Tuesday, September 13, 2011

That Deadman Dance by Kim Scott

Part of coming to a new country, part of reading cultures, is enjoying the literature. That Deadman Dance: A Novel, by Kim Scott, is a fine example of Australian indigenous literature. It tells the story of early encounter between indigenous and coloniser through the eyes of Bobby, a young indigenous man growing up in a rapidly changing world.

It burrows down into the early settler mindset, offering some painfully honest reflection on how they sought to view and control the world. “He ascertained their bearings. Soothed himself, as any observant bystander could see, in the handling of compass and paper. The oilskin wrapping and journal.” The use of maps to control, subjugate, assume ownership. All the time, they are actually helpless, entirely dependent on indigenous wisdom and insight.

Yet over time, that worldview would overpower another, indigenous, worldview. “The old [indigenous] man claimed it was his right, that it was his town! Papa laughed recounting it, said it was true in a way. And it was also true, as [the young indigenous man] apparently claimed (shouted, she’d been told, and slapped the policeman), that the old man had received a ration of flour from previous authorities, and had even been dressed, accommodated and fed at government expense. Why? Because he was the landlord. It might even be true, in a way, but to what use do they put this ownership as against what we have achieved in so short a time?”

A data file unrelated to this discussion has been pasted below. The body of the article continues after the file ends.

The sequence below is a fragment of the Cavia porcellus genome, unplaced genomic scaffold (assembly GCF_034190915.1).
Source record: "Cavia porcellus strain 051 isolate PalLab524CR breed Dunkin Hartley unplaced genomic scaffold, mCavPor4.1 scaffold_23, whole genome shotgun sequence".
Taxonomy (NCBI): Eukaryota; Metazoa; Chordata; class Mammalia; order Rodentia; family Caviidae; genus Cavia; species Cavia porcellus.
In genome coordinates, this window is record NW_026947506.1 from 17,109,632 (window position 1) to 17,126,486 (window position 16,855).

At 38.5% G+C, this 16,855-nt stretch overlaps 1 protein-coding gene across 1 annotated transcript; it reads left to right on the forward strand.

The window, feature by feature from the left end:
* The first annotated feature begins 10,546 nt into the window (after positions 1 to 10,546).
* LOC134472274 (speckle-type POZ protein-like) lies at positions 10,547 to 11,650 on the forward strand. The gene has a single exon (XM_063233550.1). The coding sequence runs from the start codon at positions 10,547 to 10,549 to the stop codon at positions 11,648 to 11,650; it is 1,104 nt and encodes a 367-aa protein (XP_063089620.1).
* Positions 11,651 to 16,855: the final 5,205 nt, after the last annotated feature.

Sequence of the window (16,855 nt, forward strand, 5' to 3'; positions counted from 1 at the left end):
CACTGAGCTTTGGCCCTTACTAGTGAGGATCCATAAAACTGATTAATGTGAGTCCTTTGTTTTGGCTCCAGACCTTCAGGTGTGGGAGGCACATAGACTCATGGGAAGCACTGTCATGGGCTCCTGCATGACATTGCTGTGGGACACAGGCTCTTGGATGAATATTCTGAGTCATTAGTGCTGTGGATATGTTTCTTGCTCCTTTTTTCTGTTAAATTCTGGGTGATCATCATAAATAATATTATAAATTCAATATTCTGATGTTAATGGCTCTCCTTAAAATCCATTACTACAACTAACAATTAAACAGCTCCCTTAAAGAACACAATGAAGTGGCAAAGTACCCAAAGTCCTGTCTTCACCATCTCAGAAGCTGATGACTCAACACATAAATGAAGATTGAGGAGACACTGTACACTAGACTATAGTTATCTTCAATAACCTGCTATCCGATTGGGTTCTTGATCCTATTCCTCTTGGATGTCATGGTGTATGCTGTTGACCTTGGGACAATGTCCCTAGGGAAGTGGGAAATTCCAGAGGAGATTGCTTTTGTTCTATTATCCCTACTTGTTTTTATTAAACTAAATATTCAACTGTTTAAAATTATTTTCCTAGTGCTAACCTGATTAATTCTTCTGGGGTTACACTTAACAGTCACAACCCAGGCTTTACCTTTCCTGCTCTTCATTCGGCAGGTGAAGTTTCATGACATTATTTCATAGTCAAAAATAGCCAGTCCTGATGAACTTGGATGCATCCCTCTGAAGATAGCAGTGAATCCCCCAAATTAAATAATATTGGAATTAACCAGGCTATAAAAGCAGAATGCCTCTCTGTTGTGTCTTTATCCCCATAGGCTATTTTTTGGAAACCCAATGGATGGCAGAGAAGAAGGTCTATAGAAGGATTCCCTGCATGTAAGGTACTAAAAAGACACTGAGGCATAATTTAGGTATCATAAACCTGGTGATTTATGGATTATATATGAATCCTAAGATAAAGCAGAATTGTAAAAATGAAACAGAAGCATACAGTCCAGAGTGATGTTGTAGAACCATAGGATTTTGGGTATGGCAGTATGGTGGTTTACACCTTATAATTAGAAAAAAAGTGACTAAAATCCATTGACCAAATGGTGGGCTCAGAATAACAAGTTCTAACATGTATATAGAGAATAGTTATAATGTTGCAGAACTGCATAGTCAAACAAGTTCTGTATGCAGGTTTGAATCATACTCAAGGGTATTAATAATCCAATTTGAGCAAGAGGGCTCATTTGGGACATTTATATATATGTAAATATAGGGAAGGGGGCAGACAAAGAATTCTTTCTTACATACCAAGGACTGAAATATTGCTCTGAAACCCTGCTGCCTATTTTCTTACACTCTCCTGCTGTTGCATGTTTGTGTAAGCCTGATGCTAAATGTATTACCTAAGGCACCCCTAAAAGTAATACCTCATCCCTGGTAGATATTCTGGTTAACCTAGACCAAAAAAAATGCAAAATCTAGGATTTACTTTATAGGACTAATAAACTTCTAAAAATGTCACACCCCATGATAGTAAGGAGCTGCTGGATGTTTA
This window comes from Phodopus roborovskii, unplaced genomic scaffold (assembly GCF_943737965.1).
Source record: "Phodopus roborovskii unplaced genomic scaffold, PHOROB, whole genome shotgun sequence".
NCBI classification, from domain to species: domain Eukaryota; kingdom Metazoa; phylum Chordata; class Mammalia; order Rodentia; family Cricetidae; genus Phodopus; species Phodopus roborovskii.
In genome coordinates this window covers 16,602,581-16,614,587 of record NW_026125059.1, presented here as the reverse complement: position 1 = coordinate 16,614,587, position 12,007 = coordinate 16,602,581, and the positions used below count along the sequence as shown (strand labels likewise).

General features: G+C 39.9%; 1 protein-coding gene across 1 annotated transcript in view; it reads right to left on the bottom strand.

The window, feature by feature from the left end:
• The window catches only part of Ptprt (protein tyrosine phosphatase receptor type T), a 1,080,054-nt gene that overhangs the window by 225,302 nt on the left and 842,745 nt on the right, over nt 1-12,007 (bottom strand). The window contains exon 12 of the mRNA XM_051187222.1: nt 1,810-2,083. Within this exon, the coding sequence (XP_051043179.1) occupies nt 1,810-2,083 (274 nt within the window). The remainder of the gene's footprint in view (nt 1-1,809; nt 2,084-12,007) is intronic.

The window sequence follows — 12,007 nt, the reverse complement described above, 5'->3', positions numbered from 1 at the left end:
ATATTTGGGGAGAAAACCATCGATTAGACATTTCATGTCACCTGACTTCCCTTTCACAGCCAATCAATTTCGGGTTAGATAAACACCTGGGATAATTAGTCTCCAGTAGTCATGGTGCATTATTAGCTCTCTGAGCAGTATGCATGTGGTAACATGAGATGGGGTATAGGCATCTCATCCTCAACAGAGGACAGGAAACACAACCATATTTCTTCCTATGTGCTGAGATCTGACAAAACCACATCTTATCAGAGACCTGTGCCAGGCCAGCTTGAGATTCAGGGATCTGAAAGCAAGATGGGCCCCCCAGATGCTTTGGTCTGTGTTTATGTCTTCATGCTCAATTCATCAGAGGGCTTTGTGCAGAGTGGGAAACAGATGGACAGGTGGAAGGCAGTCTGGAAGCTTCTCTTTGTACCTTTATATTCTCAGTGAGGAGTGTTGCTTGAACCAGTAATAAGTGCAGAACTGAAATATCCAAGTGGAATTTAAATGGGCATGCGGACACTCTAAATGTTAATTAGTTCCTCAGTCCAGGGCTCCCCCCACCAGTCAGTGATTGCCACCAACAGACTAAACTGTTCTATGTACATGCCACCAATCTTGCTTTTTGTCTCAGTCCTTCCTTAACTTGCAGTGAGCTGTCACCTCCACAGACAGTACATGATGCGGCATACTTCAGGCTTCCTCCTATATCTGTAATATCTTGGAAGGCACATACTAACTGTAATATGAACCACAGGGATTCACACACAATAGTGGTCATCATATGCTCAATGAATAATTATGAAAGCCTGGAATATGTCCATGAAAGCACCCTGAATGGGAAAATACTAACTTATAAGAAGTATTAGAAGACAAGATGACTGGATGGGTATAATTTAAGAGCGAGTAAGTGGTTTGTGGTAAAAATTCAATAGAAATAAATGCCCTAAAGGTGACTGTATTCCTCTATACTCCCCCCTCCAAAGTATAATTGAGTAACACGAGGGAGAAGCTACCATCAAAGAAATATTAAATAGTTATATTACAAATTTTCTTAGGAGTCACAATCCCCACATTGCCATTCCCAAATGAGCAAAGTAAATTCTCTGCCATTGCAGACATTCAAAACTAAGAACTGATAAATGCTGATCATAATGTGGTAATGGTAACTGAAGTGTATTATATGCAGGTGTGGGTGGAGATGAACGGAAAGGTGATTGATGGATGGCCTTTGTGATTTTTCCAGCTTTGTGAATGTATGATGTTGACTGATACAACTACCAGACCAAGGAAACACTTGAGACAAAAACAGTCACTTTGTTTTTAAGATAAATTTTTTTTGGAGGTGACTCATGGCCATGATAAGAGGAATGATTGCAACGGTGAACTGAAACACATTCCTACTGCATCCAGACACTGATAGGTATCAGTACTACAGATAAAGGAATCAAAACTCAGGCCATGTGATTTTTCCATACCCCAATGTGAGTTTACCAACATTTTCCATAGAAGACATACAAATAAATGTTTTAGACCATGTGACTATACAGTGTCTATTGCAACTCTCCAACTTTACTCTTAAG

And thus different attitudes to land clash. What is fascinating is how the inter-cultural clash is framed. Not by bitterness, although that is deserved. Rather, their is a quiet dignity in the method, (a deep theology of hospitality), spelt out in the appendix-

I wanted to build a story from their confidence, their inclusiveness and sense of play, and their readiness to appropriate new cultural forms—language and songs, guns and boats—as soon as they became available. Believing themselves manifestations of a spirit of place impossible to conquer, they appreciated reciprocity and the nuances of cross-cultural exchange.

Some 200 years later, words well worth pondering – They appreciated reciprocity and the nuances of cross-cultural exchange.

Posted by steve at 09:54 AM

No Comments

No comments yet.

RSS feed for comments on this post.

Sorry, the comment form is closed at this time.